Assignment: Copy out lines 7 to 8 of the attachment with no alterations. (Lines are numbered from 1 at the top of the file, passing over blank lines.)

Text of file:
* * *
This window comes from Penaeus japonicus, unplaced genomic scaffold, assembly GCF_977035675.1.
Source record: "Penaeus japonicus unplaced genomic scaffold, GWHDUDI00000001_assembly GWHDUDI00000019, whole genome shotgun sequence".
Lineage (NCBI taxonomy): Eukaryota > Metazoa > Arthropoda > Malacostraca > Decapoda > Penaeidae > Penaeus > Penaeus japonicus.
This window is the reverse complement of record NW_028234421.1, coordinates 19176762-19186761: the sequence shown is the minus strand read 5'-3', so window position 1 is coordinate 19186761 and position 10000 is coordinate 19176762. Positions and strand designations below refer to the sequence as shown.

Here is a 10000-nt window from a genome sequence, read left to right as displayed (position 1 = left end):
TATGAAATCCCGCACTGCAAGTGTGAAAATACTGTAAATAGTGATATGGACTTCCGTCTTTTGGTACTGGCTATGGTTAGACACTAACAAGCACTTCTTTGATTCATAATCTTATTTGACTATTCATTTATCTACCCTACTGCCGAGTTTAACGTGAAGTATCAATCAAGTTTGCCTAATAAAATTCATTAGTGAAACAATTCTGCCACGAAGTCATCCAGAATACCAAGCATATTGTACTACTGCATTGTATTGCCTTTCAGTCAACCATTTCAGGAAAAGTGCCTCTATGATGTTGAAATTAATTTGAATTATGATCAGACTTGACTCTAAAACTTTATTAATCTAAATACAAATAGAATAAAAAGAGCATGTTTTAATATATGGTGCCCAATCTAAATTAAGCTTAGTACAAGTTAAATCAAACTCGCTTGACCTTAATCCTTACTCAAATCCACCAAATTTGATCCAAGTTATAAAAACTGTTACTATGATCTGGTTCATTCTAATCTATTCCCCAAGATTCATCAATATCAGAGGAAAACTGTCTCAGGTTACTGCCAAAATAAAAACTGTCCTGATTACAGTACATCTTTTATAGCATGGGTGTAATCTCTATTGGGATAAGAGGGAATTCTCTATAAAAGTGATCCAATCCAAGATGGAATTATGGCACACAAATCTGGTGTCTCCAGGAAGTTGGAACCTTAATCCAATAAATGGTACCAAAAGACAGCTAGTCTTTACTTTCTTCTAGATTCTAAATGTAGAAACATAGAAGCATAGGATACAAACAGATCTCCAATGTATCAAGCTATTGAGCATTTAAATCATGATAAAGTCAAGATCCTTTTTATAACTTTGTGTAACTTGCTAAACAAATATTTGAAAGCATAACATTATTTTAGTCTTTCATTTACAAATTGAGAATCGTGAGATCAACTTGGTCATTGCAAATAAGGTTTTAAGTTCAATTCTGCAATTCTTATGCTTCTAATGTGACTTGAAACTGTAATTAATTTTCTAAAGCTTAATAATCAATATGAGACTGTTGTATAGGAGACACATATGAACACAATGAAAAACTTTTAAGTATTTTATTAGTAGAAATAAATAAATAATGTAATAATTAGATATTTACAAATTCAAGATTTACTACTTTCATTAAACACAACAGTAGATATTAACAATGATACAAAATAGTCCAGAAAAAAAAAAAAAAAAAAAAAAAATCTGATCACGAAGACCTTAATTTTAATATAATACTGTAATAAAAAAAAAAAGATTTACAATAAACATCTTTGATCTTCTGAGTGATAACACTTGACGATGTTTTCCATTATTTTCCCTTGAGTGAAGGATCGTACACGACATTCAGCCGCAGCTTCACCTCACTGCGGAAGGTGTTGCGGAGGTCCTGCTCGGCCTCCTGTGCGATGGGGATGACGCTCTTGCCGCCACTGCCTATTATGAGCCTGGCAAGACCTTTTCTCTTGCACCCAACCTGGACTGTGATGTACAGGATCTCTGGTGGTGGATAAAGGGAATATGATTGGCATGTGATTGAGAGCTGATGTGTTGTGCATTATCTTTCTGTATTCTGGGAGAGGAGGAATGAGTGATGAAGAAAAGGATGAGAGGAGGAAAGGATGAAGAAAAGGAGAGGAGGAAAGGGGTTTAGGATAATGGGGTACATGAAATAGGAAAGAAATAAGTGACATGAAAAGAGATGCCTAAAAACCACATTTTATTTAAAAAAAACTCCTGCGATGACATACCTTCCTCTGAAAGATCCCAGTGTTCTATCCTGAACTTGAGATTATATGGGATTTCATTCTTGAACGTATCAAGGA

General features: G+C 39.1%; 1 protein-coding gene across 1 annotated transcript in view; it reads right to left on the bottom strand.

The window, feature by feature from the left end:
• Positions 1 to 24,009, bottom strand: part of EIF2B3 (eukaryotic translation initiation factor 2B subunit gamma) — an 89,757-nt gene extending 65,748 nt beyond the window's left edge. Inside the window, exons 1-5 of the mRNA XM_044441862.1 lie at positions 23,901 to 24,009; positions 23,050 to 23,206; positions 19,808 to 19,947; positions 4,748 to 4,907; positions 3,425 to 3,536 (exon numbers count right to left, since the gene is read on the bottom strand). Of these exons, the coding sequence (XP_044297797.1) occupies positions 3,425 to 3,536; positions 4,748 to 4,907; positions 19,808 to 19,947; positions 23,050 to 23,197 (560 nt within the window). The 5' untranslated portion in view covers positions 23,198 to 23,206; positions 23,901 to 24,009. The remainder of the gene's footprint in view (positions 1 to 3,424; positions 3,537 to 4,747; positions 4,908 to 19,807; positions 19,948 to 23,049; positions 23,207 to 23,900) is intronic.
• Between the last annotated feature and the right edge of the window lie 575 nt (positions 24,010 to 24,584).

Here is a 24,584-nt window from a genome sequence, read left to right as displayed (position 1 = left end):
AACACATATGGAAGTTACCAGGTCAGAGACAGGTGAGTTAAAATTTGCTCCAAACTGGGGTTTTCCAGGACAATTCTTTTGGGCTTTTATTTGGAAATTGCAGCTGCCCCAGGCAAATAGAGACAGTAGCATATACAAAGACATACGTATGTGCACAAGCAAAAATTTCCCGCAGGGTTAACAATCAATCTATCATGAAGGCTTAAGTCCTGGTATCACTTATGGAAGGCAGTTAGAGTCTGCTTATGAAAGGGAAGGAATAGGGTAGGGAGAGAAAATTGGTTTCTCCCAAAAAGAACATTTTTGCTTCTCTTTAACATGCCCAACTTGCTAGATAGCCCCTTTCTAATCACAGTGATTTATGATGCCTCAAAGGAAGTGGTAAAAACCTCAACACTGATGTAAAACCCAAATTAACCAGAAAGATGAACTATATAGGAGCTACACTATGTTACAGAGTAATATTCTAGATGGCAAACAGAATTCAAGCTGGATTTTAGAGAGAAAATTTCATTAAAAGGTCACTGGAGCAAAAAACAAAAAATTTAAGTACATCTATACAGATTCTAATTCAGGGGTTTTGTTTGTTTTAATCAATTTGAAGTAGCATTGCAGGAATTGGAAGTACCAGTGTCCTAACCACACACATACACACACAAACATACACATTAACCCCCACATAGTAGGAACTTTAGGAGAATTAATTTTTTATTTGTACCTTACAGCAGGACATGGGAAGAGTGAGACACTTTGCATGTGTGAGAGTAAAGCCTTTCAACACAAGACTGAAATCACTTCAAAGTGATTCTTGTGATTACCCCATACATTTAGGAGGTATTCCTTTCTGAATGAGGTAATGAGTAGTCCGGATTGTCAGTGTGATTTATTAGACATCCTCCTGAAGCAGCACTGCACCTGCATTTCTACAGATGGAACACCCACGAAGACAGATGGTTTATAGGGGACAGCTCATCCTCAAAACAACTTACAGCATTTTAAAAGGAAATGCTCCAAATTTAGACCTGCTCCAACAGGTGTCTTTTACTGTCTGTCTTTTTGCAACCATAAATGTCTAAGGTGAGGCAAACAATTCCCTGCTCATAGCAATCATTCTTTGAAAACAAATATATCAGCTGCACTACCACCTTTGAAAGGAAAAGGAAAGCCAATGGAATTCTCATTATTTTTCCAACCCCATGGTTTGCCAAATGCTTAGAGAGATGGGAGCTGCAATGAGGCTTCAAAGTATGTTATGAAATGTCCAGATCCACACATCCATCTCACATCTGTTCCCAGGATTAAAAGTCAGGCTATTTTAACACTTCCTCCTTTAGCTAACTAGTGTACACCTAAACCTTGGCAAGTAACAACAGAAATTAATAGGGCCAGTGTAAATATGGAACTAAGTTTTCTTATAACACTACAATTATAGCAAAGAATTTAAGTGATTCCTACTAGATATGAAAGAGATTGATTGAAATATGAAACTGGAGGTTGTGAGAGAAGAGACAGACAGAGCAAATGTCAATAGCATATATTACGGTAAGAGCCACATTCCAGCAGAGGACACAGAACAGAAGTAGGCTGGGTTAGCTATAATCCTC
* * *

General features: G+C 39.1%; 1 protein-coding gene across 1 annotated transcript in view; it reads right to left on the bottom strand.

The window, feature by feature from the left end: